THE WAY IT WAS

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Editor's note: Longtime Pilot & Today columnist Jean Wren, who compiled The Way it Was, has died. Her contributions will be sorely missed. The Pilot & Today will be reprinting a selection of Jean's previous columns.

Jan. 3, 1923

Steamboat Masons and their families staged a "watch" party Sunday night lasting until after the new year arrived.

They were delightfully entertained by a recently installed radio set, which is now working in the fine shape.

Special programs put on by The Los Angeles Times, the Fort Worth Star Telegram and other big broadcasting stations were picked up and reproduced so that all could enjoy the wonderful music.

The air is full of beautiful melody, and always has been. It took the modern miracle of radio to bring it more forcibly to the attention of the world. Many of the Masons are learning how to "tune in" and the new set will be a constant source of pleasure and entertainment.

Road Roller a success

Riley Armstrong has this week been testing his big snow roller built at the Victory Service Station with a view of keeping the streets of Steamboat Springs and the highways in the vicinity open for the use of autos the year around. Results have been most satisfactory.

He is convinced that if rolling is commenced with the early storms and repeated with each fresh fall of snow, autos should be able to travel will little difficulty.

It has been found that the roller crushes the snow down to less than one-half its depth and that after freezing one night it becomes hard enough to bear up a team, the horses' hoofs making little impression.

A bride from Bulgaria

Frank Kabaroff, a well-known Bulgarian living at Milner who for the past five years has been employed in the coal mines in Curtis gulch, left yesterday for Denver, where he will meet his bride to be, who is on her way from Bulgaria to Colorado. They will be married in Denver, and in a few days Mr. Kabaroff will return to Routt County, bringing his wife. He is highly thought of in the Milner neighborhood and will receive congratulations from a large circle of friends.

Water famine danger past

Yesterday was a happy day for Mayor Willett and the town trustees of Steamboat Springs as it saw the completion of the new pipeline bringing water from Fish Creek to augment the town's supply, which was heretofore depending entirely upon the limited flow of Spring Creek.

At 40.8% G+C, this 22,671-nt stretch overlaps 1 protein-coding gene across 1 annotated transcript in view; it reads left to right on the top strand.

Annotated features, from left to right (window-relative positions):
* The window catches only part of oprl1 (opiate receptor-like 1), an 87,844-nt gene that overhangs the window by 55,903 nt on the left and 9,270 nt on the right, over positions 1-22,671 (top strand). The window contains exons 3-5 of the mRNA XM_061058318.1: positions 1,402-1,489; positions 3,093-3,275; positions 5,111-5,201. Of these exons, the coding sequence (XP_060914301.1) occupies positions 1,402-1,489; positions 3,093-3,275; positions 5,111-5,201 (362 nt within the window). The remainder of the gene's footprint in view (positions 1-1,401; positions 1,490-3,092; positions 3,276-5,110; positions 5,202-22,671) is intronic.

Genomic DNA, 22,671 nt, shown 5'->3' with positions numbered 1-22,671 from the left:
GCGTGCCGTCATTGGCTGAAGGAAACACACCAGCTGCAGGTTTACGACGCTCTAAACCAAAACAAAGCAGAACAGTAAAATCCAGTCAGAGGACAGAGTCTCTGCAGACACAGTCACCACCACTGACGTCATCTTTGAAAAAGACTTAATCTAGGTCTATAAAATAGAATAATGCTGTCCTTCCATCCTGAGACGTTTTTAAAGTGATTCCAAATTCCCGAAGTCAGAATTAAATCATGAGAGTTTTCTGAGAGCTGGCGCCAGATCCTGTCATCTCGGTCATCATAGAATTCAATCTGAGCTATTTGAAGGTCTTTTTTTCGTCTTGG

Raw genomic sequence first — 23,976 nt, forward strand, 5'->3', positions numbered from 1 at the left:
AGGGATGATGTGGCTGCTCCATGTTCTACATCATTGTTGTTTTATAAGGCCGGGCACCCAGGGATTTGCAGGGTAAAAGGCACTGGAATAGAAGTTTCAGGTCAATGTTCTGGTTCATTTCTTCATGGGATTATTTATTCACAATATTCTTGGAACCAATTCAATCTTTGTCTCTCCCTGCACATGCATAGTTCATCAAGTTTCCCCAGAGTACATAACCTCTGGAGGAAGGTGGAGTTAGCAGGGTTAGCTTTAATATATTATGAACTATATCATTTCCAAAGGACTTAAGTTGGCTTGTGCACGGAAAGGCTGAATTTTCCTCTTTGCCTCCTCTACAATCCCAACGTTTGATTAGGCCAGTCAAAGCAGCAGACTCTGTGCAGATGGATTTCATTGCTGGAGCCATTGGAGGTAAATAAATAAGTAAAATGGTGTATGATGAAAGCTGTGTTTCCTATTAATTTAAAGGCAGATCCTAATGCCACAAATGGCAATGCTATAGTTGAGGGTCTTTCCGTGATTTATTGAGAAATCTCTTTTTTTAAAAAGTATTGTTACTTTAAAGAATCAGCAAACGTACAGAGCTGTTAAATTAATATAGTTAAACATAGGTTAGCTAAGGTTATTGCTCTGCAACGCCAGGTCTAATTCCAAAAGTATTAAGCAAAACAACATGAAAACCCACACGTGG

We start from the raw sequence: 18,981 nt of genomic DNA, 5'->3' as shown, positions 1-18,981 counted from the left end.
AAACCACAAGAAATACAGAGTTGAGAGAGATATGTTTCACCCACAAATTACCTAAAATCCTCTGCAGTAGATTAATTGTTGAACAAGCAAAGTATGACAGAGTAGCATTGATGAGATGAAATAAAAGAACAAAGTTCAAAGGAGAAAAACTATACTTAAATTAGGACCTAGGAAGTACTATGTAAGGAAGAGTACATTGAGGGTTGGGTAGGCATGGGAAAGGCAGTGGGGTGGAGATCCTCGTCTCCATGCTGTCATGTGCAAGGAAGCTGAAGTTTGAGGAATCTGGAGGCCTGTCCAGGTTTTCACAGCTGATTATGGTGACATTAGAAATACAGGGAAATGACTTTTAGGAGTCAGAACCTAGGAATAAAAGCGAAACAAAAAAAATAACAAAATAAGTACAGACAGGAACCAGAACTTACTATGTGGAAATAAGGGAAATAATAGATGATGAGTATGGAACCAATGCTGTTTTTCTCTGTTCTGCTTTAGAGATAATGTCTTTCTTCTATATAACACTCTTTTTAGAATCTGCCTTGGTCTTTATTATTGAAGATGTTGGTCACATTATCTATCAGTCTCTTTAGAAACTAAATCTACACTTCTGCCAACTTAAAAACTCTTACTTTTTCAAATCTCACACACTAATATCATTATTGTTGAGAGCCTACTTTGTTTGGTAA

Men were engaged in the work during the past six weeks, defying the fiercest storms. In appreciation of their effort, it is proposed to give them a dinner at the Pioneer hotel tomorrow evening. All those who have been engaged in construction of the pipeline will be guests, along with the mayor, trustees and town officials.

Interesting local doings

C. Ray Monson, who last week became district attorney of the 14th Judicial District, and Addison M. Gooding have become associates in the practice of law, and have moved to the Maxwell building, where they have taken a suite of offices.

The dance at the Mystic Grange Hall was well attended, considering the stormy night.

At Hahn's Peak the dance was a masquerade and, lasting to the "wee" hours, was a complete success.

The James Wheeler family were Saturday night guests of Mrs. Dora Roark, having come down on skis from their homestead west of town.

The usual ones attended the dance at Trull New Year's night, and all report a splendid time.

Although 10 days ago the snow gauge showed only a depth of 42 inches, and there has been a foot of fresh snow since the ground was covered yesterday to a depth of only 31 inches, the snow having settled considerably.

Tuesday was clear and that night it dropped to 13 below zero.

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